Monday, May 23, 2016

The birth place of the artist




It may not be the best reason to fund the arts. It’s certainly not the only one. But travelling to the small city of Rovereto, at the feet of the Italian dolomites, reminded me of the lasting influence that a single great artist can have for a community.

To complicate the story a little, this particular artist – Fortunato Depero – just so happened to have been part of a movement that was intimately connected with Fascism. Filippo Tommaso Marinetti, the man of wit and genius behind the Futurist manifesto which Depero co-signed, was also a squadrista who took part, among other things, in the armed expedition against the offices of the socialist newspaper Avanti! in Milan, in the April of 1919, one of the key milestones in Mussolini’s rise to power. In the following years, a movement that was born over a decade before the inception of Fascism became one of the official forms of expression of the regime, furnishing it with an aesthetics that fit seamlessly with its political project.

Depero grew up in what is now Italy, but was then Austria. Rovereto was small but had an excellent art school, the Realschule, which he attended. Then when the first world war broke he volunteered to liberate the province and claim it back for Italy. Had he not been taken ill, which resulted in him being sent home, he might have died at the front like fellow Futurists Umberto Boccioni and Renato Sant’Elia, and I’d have no post to write this week.

My son and I entered Depero’s house in Rovereto from the top floor, which was closed to the public but this fact wasn’t signalled well enough so we pushed the door opposite the elevator and got in. There we found an exhibition – either in the process of being assembled or dismantled – of Sant’Elia’s seminal architectural paintings and drawings. Sant’Elia, who was also a volunteer in the Italian army, was decorated twice. The first time in Monte Zebio, for taking command of a platoon whose officers had been killed, and returning to the front after receiving medical attention, against his captain’s orders. The second time, in Monfalcone, for leading the assault in which he lost his life, aged 28. Had he survived, he would have no doubt become the great architect of the regime.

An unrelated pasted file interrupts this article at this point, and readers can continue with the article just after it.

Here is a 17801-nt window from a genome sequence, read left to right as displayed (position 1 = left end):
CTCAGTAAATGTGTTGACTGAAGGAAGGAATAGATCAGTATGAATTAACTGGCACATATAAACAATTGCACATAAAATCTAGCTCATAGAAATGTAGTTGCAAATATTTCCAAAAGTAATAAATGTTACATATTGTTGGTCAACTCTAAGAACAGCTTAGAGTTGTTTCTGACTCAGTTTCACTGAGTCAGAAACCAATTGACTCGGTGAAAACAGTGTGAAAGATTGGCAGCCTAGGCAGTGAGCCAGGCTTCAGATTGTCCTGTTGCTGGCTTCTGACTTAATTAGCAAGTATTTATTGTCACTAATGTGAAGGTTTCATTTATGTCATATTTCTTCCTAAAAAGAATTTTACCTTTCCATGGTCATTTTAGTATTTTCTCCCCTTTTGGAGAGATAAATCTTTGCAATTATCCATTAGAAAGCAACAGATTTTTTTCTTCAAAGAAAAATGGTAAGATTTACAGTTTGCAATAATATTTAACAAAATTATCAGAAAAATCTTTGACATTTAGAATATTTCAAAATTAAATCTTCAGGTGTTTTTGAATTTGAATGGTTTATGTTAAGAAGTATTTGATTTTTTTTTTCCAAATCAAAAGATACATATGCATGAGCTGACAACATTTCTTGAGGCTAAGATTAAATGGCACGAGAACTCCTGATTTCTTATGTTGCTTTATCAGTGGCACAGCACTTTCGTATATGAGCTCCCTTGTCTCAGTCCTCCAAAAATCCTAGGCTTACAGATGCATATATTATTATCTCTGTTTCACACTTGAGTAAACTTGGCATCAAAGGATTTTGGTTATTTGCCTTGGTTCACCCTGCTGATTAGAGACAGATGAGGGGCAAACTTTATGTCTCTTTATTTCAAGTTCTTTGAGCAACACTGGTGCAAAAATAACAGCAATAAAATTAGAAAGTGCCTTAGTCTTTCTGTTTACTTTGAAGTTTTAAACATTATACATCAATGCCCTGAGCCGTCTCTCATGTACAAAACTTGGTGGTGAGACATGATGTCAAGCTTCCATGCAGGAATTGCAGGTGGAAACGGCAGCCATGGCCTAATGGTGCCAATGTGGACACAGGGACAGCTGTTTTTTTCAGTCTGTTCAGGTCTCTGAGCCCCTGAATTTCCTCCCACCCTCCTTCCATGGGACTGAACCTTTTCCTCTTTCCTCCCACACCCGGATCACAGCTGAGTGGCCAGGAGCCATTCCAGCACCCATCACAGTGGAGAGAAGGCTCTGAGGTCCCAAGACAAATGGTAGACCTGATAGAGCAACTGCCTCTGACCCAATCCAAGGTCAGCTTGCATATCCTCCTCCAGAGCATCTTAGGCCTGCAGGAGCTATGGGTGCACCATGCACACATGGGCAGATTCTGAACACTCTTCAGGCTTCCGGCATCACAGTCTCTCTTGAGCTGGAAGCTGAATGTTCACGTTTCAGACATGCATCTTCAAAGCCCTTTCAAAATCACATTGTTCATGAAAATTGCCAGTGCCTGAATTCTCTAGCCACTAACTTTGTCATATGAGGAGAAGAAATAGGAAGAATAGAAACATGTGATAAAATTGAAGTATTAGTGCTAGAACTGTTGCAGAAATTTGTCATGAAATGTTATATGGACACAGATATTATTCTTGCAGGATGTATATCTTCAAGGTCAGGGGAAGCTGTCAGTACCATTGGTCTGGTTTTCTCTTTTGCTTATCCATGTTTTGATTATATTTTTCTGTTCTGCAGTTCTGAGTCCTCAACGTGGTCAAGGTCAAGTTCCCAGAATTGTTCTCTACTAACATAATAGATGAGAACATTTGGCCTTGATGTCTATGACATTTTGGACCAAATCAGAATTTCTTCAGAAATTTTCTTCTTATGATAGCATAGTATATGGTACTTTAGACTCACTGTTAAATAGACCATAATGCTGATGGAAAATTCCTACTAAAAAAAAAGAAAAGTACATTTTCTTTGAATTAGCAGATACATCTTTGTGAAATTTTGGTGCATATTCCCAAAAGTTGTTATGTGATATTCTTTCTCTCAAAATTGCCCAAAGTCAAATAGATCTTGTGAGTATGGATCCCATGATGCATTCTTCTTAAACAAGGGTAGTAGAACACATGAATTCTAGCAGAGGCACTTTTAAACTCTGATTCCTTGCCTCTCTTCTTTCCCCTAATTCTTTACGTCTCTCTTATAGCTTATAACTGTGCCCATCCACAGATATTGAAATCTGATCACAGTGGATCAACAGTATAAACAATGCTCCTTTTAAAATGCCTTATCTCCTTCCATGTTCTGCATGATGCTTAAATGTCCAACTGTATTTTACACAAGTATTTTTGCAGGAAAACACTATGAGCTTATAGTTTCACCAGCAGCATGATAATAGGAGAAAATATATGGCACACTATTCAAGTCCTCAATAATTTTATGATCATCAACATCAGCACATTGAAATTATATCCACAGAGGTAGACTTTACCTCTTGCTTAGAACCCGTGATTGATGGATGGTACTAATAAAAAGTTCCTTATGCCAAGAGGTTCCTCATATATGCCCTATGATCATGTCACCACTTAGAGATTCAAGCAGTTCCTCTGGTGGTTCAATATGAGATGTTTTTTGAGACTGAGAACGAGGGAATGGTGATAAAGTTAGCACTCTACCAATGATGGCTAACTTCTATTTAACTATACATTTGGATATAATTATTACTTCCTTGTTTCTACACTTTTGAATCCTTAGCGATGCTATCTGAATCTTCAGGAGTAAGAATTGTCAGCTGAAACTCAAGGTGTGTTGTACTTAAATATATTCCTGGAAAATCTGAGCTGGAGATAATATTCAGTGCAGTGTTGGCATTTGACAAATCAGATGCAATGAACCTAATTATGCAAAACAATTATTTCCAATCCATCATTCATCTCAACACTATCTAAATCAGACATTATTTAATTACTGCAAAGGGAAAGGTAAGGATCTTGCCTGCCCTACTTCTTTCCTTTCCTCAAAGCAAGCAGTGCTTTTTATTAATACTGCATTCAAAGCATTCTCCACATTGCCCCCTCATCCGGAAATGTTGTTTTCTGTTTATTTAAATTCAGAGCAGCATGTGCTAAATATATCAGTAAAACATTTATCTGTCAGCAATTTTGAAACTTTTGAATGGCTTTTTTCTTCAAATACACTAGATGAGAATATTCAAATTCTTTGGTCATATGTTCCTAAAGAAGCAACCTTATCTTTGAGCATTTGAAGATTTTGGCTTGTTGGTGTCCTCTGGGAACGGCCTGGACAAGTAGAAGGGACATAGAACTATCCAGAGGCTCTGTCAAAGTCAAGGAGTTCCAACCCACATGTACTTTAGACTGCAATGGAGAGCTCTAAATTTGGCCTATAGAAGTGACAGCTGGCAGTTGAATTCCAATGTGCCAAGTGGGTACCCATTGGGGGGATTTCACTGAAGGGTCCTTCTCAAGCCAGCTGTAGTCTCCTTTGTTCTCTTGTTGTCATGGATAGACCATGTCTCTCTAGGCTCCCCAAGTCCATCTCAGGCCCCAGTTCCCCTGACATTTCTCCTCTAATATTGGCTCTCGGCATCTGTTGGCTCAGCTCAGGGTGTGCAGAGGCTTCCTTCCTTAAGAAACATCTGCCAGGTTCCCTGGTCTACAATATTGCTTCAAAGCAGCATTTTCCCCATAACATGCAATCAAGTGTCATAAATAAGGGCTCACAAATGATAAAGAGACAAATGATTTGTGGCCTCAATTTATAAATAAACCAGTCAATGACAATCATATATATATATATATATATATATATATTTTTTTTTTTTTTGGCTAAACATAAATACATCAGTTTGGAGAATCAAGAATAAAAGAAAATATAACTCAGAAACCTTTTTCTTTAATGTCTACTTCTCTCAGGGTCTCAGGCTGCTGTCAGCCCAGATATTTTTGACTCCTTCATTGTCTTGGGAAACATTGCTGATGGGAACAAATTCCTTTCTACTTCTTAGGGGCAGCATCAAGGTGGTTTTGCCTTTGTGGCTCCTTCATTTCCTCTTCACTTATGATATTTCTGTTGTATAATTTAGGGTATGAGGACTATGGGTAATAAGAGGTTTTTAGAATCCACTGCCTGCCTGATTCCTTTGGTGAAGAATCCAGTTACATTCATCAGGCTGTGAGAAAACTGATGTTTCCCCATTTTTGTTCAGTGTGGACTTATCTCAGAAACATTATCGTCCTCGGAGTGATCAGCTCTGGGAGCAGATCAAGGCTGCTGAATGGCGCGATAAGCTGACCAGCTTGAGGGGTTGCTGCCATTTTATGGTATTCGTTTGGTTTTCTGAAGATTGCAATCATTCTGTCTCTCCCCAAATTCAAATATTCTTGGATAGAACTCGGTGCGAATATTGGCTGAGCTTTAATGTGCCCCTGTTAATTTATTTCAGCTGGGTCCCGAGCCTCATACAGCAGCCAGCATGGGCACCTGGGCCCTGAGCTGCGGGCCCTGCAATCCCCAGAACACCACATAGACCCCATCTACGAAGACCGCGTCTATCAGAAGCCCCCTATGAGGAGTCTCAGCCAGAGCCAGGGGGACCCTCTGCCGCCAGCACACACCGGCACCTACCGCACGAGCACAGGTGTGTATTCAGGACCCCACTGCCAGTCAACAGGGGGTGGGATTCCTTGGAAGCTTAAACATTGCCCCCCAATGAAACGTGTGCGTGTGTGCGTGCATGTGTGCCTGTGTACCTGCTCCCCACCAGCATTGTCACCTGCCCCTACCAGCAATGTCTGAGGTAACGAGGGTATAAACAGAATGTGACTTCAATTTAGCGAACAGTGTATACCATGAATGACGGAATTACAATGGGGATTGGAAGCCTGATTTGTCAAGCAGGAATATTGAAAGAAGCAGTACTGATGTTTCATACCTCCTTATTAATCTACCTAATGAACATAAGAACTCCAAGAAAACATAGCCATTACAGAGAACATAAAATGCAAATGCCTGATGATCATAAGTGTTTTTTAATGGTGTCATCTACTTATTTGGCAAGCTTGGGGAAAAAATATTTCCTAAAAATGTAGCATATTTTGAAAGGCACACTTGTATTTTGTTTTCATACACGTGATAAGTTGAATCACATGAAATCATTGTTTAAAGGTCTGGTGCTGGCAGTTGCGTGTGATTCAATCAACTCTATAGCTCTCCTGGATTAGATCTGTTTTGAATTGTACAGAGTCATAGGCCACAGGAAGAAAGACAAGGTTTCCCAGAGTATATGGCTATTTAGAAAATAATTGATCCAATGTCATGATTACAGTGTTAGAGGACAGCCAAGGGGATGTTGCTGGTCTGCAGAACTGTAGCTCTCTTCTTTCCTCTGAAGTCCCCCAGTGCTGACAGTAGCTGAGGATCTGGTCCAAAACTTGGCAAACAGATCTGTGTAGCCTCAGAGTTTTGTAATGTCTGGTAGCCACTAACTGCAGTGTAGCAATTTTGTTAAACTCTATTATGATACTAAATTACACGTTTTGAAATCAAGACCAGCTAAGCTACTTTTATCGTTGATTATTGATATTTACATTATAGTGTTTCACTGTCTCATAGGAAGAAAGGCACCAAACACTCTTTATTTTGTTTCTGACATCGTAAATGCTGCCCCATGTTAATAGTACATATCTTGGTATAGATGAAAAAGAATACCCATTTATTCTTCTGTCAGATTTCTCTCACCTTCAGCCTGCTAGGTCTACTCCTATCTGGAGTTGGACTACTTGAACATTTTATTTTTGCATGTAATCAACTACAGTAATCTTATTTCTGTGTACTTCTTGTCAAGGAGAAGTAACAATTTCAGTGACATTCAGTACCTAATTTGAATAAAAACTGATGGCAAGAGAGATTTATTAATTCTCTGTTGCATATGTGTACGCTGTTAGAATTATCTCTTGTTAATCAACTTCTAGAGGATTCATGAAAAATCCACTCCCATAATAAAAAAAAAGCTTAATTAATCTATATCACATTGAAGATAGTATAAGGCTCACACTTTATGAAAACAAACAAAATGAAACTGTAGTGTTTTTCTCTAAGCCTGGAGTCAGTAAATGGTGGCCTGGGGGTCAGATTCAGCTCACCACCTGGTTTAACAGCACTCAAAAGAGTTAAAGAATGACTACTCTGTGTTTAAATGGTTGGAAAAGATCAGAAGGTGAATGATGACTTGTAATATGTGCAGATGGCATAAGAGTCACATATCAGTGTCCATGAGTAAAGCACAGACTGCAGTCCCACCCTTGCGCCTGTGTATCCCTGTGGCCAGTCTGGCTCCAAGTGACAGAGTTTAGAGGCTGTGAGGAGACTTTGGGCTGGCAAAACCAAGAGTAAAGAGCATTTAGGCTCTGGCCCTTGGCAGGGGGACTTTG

Depero was never a squadrista, nor did he agitate for war, or wax triumphantly in public over Italy’s bloody colonial conquests. Yet he was a man of the regime, even as he spent half the years of Mussolini’s rule in New York, working in advertising and at the boundary between art and design, while still pursuing the principles of the manifesto. Some of his posters from this period grace the streets of Rovereto in unexpected places, such as where a shop front has been permanently walled up.


In 1932, he designed the bottle for Campari Soda. The museum’s shop let us take one with us to New Zealand, as that particular anniversary vintage wasn’t for sale.


The Realschule has long since closed down, but a new art school has been named after him.



Above all, however, his legacy survives in the form of his house-turned-museum, and in a new branch of Trento’s MART, the museum of modern and contemporary art which houses some of the works he collected, and has now responsibility over the Casa d'Arte Futurista Depero.


The MART – a purpose-built storehouse whose central dome is modelled after the Pantheon in Rome – reminded me of the Len Lye Museum in New Plymouth, which I have not yet visited but strikes me as a similar concept, leveraging the star power of a late local artist to draw crowds and create a new piece of public art infrastructure: sustained by tourism, yes, but hopefully also serving as a place for locals to visit and enjoy. Somewhere to meet art, and difficult art especially. For the function of contemporary art has to be to challenge and critique, more so than the masterpieces of the past.

Before Depero’s dream became a reality, decades had to pass so that Futurism could be thought of as anything other than the art of power – and an oppressive power at that. We can now revel in the contradiction, or admire at some critical distance works such as Renato Bertelli’s ‘infinite profile’ of Mussolini.


It is perhaps my weakness that I can’t stay mad at Futurist art too long. Even minor works, such as Tullio Crali’s ‘Diving over the city’.


Besides, the MART houses a number of De Chiricos, one of those monoliths by Arnaldo Pomodoro and at time of our visit at least two fine temporary exhibitions, including Giuseppe Penone’s sculptures incorporating trees in the act of growing.


But we’re mostly looking for Depero. At the house, we find the marionettes for Balli plastici, his incredible furniture, plans for a dance of robots he devised in 1924 and was upset to learn was performed in the Soviet Union three years later.


The Lightning Composer, an oil on canvas from 1926.


His great tapestries, including the ‘Feast of the chair’.


This advertising panel for a maker of Venetian blinds.


And his typographical work, which I admire above all else.





We enjoyed Rovereto a great deal. We would have enjoyed it, I suspect, even without visiting its museums, for it is very charming and on this particular day the sun’s attempts to break through the clouds created pictures that would have made Turner drop whatever he was doing and rush to the easel. But we wouldn’t have travelled there had it not been for the artist, whose work and whose desire to build something of lasting value in the place where he received his education are a significant contributor to the prosperity of the city. Art, which is a necessity, sometimes produce great material returns, and I don’t know if that should be the paramount reason for investing in it. Seeing this city transformed by it, and made better for it, I figure it can’t be the worst reason either.

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